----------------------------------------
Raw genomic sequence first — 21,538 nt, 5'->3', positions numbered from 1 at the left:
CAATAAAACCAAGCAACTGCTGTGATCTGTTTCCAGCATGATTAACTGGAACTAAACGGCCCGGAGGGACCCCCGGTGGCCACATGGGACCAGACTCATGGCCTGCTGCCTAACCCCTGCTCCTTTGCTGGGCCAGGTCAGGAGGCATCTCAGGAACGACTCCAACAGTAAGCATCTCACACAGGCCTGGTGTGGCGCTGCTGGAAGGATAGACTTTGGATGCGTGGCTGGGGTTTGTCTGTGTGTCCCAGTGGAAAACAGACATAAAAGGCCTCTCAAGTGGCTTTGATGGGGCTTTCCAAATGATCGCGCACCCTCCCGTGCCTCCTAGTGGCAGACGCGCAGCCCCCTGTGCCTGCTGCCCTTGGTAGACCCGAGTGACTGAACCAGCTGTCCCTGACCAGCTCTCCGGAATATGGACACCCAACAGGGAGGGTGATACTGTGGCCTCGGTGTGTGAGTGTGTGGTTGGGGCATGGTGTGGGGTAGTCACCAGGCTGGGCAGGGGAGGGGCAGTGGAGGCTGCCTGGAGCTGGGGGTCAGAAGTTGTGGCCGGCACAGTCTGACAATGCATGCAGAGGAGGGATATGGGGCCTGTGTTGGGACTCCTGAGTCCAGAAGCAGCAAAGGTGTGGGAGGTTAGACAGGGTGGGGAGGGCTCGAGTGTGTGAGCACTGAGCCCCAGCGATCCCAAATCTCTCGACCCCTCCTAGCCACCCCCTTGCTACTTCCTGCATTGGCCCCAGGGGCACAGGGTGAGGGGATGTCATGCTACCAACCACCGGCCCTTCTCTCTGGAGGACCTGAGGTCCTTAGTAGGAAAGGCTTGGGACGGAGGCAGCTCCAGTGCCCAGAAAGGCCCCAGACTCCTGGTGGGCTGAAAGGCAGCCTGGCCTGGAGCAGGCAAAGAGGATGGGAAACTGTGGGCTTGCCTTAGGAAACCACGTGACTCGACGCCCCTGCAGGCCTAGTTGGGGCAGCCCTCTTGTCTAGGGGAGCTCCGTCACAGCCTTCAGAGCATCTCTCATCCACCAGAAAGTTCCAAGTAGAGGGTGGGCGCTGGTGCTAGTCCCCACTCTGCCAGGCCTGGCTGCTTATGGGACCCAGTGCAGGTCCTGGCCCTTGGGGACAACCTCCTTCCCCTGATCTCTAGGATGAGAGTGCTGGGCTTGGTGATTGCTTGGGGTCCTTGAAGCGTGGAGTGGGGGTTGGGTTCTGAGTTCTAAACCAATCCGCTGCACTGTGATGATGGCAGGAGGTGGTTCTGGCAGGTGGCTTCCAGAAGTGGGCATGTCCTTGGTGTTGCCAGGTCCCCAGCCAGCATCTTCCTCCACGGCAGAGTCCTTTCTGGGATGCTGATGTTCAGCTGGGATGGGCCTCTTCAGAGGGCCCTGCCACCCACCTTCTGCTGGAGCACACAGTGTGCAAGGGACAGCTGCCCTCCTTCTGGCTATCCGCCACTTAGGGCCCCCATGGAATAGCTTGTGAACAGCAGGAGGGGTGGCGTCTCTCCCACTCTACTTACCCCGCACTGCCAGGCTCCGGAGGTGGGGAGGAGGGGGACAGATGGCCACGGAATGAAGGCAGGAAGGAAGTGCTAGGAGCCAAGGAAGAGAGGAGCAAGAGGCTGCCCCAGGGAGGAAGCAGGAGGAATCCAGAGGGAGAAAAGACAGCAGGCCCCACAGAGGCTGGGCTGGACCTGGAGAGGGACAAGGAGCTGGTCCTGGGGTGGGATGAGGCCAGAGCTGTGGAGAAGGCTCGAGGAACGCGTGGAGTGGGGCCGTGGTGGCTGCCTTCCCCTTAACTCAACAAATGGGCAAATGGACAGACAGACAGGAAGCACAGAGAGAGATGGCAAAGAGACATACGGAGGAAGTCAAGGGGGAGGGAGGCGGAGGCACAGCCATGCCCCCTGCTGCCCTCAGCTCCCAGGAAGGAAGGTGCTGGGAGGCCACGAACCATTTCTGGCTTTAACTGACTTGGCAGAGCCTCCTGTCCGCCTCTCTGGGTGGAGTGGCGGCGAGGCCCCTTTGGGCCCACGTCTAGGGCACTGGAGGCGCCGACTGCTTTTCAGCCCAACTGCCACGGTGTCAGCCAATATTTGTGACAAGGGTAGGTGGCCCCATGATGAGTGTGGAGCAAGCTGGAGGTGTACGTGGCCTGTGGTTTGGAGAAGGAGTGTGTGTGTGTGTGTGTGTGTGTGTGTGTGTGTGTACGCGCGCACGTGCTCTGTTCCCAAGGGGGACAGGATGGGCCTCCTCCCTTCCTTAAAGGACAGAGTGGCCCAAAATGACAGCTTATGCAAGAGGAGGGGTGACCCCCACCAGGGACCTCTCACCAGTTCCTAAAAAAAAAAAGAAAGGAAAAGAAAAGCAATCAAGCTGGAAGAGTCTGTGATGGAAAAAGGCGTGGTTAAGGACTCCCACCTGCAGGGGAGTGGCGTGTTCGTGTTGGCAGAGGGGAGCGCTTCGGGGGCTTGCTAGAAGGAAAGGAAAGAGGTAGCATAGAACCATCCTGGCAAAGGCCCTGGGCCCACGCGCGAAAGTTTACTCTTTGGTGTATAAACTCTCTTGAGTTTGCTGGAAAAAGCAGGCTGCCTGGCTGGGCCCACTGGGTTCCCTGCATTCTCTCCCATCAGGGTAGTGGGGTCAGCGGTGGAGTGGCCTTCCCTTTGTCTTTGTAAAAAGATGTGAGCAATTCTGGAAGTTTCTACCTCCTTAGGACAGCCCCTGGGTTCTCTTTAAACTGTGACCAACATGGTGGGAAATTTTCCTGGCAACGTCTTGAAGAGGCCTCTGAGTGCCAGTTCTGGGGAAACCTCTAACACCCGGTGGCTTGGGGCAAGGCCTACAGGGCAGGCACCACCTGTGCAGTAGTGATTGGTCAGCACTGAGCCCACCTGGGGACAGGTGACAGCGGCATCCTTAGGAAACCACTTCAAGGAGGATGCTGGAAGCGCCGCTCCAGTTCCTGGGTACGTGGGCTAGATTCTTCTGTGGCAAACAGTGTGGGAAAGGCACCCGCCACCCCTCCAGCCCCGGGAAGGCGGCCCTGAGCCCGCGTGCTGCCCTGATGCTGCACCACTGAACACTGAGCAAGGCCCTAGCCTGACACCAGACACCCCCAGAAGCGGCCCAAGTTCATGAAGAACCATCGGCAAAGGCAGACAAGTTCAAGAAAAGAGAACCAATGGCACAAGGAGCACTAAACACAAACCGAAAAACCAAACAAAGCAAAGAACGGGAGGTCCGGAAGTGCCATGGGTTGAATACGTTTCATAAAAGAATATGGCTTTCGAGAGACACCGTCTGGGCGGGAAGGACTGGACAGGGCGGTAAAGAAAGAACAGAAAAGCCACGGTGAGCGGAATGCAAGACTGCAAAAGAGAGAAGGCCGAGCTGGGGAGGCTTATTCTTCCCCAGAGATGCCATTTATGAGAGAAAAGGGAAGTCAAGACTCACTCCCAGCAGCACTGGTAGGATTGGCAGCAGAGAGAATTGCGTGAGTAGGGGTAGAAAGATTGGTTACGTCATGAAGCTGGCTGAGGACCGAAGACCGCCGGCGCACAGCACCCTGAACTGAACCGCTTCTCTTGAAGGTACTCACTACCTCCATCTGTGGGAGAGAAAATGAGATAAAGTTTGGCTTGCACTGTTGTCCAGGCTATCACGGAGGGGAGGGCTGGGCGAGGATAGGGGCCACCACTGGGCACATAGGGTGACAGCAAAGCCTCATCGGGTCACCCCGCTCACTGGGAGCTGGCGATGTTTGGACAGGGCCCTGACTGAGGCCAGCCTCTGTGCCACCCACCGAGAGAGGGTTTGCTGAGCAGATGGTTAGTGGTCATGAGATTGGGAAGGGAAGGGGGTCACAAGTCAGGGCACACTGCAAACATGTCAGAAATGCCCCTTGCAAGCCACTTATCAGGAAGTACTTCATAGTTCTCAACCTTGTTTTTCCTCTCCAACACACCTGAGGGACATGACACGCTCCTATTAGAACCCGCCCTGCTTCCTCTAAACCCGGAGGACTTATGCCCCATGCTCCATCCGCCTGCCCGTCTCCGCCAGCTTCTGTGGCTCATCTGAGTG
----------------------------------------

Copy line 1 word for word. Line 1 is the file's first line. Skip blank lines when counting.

Raw genomic sequence first — 21,538 nt, 5'->3', positions numbered from 1 at the left: